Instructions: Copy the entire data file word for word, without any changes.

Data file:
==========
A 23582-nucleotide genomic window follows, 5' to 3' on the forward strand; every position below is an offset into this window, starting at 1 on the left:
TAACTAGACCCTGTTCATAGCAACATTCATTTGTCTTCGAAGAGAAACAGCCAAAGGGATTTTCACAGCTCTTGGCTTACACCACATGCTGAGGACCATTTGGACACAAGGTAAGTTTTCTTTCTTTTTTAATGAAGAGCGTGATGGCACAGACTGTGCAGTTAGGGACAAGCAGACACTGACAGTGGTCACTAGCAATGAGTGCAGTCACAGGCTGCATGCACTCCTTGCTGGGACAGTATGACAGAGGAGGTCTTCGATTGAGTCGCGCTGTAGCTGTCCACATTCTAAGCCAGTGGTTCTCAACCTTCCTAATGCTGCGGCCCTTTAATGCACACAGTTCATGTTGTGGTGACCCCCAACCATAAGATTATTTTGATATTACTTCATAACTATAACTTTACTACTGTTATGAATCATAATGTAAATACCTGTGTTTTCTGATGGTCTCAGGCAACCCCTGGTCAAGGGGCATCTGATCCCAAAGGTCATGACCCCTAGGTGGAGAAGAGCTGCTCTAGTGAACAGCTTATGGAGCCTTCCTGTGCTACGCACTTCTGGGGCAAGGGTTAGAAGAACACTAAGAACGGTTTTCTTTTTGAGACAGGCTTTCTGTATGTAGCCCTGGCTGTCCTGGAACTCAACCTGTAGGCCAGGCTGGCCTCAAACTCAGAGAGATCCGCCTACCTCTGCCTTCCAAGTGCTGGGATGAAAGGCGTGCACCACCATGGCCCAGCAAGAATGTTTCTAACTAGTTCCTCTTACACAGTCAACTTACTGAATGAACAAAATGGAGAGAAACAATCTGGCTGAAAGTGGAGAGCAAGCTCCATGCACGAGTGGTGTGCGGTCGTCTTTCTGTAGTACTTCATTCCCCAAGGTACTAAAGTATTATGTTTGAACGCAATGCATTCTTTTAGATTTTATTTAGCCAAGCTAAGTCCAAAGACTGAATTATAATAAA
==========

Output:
A 23582-nucleotide genomic window follows, 5' to 3' on the forward strand; every position below is an offset into this window, starting at 1 on the left:
TAACTAGACCCTGTTCATAGCAACATTCATTTGTCTTCGAAGAGAAACAGCCAAAGGGATTTTCACAGCTCTTGGCTTACACCACATGCTGAGGACCATTTGGACACAAGGTAAGTTTTCTTTCTTTTTTAATGAAGAGCGTGATGGCACAGACTGTGCAGTTAGGGACAAGCAGACACTGACAGTGGTCACTAGCAATGAGTGCAGTCACAGGCTGCATGCACTCCTTGCTGGGACAGTATGACAGAGGAGGTCTTCGATTGAGTCGCGCTGTAGCTGTCCACATTCTAAGCCAGTGGTTCTCAACCTTCCTAATGCTGCGGCCCTTTAATGCACACAGTTCATGTTGTGGTGACCCCCAACCATAAGATTATTTTGATATTACTTCATAACTATAACTTTACTACTGTTATGAATCATAATGTAAATACCTGTGTTTTCTGATGGTCTCAGGCAACCCCTGGTCAAGGGGCATCTGATCCCAAAGGTCATGACCCCTAGGTGGAGAAGAGCTGCTCTAGTGAACAGCTTATGGAGCCTTCCTGTGCTACGCACTTCTGGGGCAAGGGTTAGAAGAACACTAAGAACGGTTTTCTTTTTGAGACAGGCTTTCTGTATGTAGCCCTGGCTGTCCTGGAACTCAACCTGTAGGCCAGGCTGGCCTCAAACTCAGAGAGATCCGCCTACCTCTGCCTTCCAAGTGCTGGGATGAAAGGCGTGCACCACCATGGCCCAGCAAGAATGTTTCTAACTAGTTCCTCTTACACAGTCAACTTACTGAATGAACAAAATGGAGAGAAACAATCTGGCTGAAAGTGGAGAGCAAGCTCCATGCACGAGTGGTGTGCGGTCGTCTTTCTGTAGTACTTCATTCCCCAAGGTACTAAAGTATTATGTTTGAACGCAATGCATTCTTTTAGATTTTATTTAGCCAAGCTAAGTCCAAAGACTGAATTATAATAAA